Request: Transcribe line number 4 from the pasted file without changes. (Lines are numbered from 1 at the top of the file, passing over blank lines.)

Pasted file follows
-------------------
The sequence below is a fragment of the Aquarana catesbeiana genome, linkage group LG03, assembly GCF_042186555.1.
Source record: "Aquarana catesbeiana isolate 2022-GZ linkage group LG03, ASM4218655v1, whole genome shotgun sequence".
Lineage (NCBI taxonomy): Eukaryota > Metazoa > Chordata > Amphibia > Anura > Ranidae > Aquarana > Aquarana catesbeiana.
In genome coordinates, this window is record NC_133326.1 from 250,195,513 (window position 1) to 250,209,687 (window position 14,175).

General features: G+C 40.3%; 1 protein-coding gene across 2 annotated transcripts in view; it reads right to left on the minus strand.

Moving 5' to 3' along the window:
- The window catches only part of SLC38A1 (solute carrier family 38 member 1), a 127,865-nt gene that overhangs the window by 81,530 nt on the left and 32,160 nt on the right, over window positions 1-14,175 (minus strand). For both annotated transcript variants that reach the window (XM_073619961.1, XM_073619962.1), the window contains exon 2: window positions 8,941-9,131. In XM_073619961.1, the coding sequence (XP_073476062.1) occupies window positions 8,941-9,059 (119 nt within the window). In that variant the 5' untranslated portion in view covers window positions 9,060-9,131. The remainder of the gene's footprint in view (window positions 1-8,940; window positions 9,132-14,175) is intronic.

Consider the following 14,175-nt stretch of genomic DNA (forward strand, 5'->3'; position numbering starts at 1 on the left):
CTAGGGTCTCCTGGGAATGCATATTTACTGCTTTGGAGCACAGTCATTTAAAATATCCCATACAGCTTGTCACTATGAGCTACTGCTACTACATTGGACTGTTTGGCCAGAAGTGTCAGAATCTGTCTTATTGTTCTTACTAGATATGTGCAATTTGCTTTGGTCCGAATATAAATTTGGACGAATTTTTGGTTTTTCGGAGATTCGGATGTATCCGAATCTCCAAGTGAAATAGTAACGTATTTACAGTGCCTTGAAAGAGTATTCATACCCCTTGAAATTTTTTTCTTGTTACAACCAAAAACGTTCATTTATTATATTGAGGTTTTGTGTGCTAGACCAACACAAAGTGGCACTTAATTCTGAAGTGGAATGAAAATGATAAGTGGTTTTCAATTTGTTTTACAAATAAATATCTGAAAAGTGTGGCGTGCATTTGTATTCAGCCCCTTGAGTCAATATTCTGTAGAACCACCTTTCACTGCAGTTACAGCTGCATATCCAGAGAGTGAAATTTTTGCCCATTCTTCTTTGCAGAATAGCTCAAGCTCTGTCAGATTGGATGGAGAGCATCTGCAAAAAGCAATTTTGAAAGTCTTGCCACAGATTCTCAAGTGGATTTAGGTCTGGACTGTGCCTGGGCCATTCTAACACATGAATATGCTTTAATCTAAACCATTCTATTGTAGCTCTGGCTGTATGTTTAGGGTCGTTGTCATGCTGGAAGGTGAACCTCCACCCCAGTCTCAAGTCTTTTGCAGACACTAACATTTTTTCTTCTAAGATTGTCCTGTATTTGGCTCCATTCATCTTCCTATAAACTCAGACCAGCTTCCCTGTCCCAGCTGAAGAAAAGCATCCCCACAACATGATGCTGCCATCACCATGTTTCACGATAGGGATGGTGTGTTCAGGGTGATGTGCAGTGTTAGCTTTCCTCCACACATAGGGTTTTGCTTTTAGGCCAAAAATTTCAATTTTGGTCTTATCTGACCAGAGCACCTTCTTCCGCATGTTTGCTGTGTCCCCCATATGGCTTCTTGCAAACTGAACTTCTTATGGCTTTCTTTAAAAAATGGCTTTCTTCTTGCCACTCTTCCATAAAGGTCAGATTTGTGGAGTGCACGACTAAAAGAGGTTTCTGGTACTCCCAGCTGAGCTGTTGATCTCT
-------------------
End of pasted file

In genome coordinates, this window is record NC_133326.1 from 250,195,513 (window position 1) to 250,209,687 (window position 14,175).